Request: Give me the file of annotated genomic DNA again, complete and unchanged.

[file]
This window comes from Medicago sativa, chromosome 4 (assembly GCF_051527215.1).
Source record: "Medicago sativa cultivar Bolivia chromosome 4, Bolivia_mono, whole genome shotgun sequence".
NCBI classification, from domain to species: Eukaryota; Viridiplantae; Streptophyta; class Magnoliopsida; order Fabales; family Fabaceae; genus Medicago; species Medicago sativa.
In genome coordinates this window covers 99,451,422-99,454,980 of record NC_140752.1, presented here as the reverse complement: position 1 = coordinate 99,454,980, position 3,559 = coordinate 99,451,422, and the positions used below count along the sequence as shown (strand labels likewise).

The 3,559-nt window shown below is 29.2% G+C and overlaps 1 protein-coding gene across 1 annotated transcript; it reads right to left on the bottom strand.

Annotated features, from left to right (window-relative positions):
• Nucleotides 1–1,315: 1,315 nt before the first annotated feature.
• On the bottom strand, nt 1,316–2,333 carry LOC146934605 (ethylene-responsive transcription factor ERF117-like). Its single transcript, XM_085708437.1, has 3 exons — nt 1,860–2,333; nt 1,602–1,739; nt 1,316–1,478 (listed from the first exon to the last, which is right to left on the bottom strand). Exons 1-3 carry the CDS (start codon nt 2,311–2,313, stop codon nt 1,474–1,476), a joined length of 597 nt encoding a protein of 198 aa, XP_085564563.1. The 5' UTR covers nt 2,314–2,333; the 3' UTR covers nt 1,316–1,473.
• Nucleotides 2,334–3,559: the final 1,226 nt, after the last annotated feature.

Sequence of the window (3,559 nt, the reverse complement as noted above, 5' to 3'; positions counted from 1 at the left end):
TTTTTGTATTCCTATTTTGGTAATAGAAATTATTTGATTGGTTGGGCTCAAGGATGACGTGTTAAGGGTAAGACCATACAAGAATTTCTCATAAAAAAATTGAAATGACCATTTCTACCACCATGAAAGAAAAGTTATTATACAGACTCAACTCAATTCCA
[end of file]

This window comes from Medicago sativa, chromosome 4 (assembly GCF_051527215.1).
Source record: "Medicago sativa cultivar Bolivia chromosome 4, Bolivia_mono, whole genome shotgun sequence".
NCBI classification, from domain to species: Eukaryota; Viridiplantae; Streptophyta; class Magnoliopsida; order Fabales; family Fabaceae; genus Medicago; species Medicago sativa.
In genome coordinates this window covers 99,451,422-99,454,980 of record NC_140752.1, presented here as the reverse complement: position 1 = coordinate 99,454,980, position 3,559 = coordinate 99,451,422, and the positions used below count along the sequence as shown (strand labels likewise).

The 3,559-nt window shown below is 29.2% G+C and overlaps 1 protein-coding gene across 1 annotated transcript; it reads right to left on the bottom strand.

Annotated features, from left to right (window-relative positions):
• Nucleotides 1–1,315: 1,315 nt before the first annotated feature.
• On the bottom strand, nt 1,316–2,333 carry LOC146934605 (ethylene-responsive transcription factor ERF117-like). Its single transcript, XM_085708437.1, has 3 exons — nt 1,860–2,333; nt 1,602–1,739; nt 1,316–1,478 (listed from the first exon to the last, which is right to left on the bottom strand). Exons 1-3 carry the CDS (start codon nt 2,311–2,313, stop codon nt 1,474–1,476), a joined length of 597 nt encoding a protein of 198 aa, XP_085564563.1. The 5' UTR covers nt 2,314–2,333; the 3' UTR covers nt 1,316–1,473.
• Nucleotides 2,334–3,559: the final 1,226 nt, after the last annotated feature.

Sequence of the window (3,559 nt, the reverse complement as noted above, 5' to 3'; positions counted from 1 at the left end):
TTTTTGTATTCCTATTTTGGTAATAGAAATTATTTGATTGGTTGGGCTCAAGGATGACGTGTTAAGGGTAAGACCATACAAGAATTTCTCATAAAAAAATTGAAATGACCATTTCTACCACCATGAAAGAAAAGTTATTATACAGACTCAACTCAATTCCA